When Mexican Consulate official Hugo Juarez arrived in Greenfield at about 10pm on Friday night, there were already two cars parked outside Greenfield Elementary School waiting for the morning to come. When Juarez returned to the school at 6am the following day, a group of men were standing single-file.
"We had told them everyone who arrived by 3pm would get a matricula, but maybe they wanted to be first in line," he says. "Maybe they weren''t sure they would get the cards. But they were lined up by 2am."
The San Jose-based Mexican Consulate serves Santa Clara, San Benito, Santa Cruz and Monterey counties. It''s located in downtown San Jose, and it''s the place to go for immigrants in the four-county area seeking passports and ID cards. However, it only issues the cards between 8am and noon, Monday to Friday-inconvenient hours of operation for people who work or live outside of San Jose.
By the time Consulate officials opened the satellite office on March 9, the long line of immigrants snaked for hundreds of yards past the school''s cafeteria doors. The doors opened at 8:30am and didn''t close until 6pm. During the day consulate officials issued 122 passports and 803 identification cards to mostly undocumented immigrants who have lived in the country for at least six months and who submitted a birth certificate along with photo identification.
The card provides the individual''s name, address, photo, date and place of birth, identification number and a Mexican government logo.
The Mexican Consulate in San Jose typically issues about 1,300 cards a month for the four-county area, Juarez says. But that''s in a normal year.
"But in the first few months of 2002, we''re reaching 4,000 a month," he says. "The demand is huge and it''s increasing."
He says the Sept. 11 terrorist attacks play a large role in the growing demand for the cards.
"Especially for those Mexicans who are undocumented, this is a way to prove to the authorities who they are, where they live, and what their nationality is," he explains.
In late 2001, U.S. Bancorp, Union Bank of California, and Wells Fargo Bank began accepting matricula consular cards as valid identification to allow undocumented Mexican immigrants to open bank accounts.
Wells Fargo was the first.
"If we''re going to start bringing people into the mainstream of financial services, it makes sense to offer checking accounts to people who are spending a lot of money on cashier''s checks, money orders, just so they can pay a couple of bills each month," says Tim Rios, a vice president at Wells Fargo.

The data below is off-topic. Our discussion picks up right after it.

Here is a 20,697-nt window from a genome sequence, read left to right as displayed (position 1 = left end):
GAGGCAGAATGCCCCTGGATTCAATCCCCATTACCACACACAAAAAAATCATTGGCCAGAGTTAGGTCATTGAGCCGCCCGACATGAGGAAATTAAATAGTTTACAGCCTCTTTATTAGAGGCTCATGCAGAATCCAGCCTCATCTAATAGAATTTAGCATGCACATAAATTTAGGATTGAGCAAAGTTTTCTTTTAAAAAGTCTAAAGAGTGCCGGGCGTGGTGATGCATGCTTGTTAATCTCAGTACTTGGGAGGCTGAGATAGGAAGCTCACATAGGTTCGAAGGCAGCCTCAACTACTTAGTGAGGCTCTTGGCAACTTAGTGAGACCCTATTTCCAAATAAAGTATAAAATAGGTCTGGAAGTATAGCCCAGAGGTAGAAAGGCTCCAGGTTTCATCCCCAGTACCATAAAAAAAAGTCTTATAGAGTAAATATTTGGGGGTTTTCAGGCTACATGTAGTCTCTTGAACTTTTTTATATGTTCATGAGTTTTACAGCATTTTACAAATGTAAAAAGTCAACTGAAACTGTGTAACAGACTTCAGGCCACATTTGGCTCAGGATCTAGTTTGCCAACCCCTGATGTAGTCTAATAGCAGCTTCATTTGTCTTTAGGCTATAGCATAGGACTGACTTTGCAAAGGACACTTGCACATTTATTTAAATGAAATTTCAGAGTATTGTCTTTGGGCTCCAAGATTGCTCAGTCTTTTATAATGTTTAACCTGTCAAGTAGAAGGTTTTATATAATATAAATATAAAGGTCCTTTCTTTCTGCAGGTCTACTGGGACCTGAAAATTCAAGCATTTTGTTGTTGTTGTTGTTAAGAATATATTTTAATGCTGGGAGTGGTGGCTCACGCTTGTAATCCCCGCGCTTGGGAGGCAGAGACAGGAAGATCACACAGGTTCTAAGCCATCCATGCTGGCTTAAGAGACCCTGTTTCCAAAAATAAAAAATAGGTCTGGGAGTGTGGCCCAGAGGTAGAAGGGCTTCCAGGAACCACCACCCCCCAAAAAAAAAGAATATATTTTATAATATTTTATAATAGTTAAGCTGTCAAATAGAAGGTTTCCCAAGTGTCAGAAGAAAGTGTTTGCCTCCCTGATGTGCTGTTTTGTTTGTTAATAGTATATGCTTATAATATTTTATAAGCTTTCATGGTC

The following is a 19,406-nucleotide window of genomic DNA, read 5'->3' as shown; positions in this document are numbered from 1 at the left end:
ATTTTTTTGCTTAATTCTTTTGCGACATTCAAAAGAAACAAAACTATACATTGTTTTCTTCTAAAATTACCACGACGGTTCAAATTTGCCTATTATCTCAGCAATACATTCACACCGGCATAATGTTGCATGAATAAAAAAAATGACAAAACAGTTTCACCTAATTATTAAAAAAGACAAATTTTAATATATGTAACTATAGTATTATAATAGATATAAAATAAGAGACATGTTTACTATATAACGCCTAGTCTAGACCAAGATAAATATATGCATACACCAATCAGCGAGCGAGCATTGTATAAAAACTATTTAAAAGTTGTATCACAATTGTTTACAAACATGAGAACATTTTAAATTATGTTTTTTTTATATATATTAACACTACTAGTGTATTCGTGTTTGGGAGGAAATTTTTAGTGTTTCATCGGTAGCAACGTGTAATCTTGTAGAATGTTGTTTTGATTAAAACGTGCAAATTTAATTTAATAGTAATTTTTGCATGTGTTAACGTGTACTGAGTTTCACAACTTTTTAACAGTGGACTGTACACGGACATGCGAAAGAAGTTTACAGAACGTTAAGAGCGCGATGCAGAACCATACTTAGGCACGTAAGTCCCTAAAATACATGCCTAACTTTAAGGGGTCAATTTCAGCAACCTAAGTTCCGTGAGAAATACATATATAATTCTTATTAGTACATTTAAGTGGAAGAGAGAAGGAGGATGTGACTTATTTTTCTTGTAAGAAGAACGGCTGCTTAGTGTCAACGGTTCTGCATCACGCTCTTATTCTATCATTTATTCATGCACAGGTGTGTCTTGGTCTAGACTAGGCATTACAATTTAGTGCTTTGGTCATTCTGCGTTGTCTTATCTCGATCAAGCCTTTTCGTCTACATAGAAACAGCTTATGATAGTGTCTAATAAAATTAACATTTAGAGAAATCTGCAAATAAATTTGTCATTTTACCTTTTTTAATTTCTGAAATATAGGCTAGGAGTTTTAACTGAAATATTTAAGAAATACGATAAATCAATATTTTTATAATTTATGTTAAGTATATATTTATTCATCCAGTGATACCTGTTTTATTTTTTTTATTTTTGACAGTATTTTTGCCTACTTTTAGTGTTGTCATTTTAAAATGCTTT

Rios says it''s a move towards becoming "the bank of choice for Hispanics" for Wells Fargo, whose officials have been courting the Latino population since ''97, offering small business loans and transferring funds to immigrants'' families in Mexico.
Aside from being a good business maneuver for the banking industry, it''s also safer for immigrants.
"You hear stories about people keeping their money at home, under the mattress, or carrying everything that they have with them," Rios says. "We certainly wanted people to know that keeping money in a Wells Fargo checking account was much safer-especially when they are being targeted by folks who want to assault them for the money that they have in their pockets."
Bank accounts also makes the immigrants eligible for loans to pay for big-ticket purchases like cars and houses.
"We''re talking a market of $9 billion a year that Mexicans [living in California] sent to their families in Mexico last year," Juarez says. "This allows them to put this money into the mainstream of the economy, to make it active in the market. It also makes it easier and cheaper to send funds to their families in Mexico, with better exchange rates."
Zarazua says she knows criticism will come.
The Washington-based Federation for American Immigration Reform openly criticized Wells Fargo''s and Southern California''s efforts to embrace the undocumented population, saying that by accepting Mexican ID cards, the banking industry is making it easier and more convenient for illegal immigrants to enter the county and break the law.
"All of these things facilitate these people coming into the country and blending into the scenery," spokesman Ira Mehlman told the Los Angeles Times. "If people are here breaking the law, it shouldn''t be the obligation of society to make it more convenient for them."
Anticipating the inevitable condemnation from the far right, Zarazua faintly sighs and rolls her eyes.
"The sole purpose is to serve as valid ID," she says. "It does not serve any purpose other than that."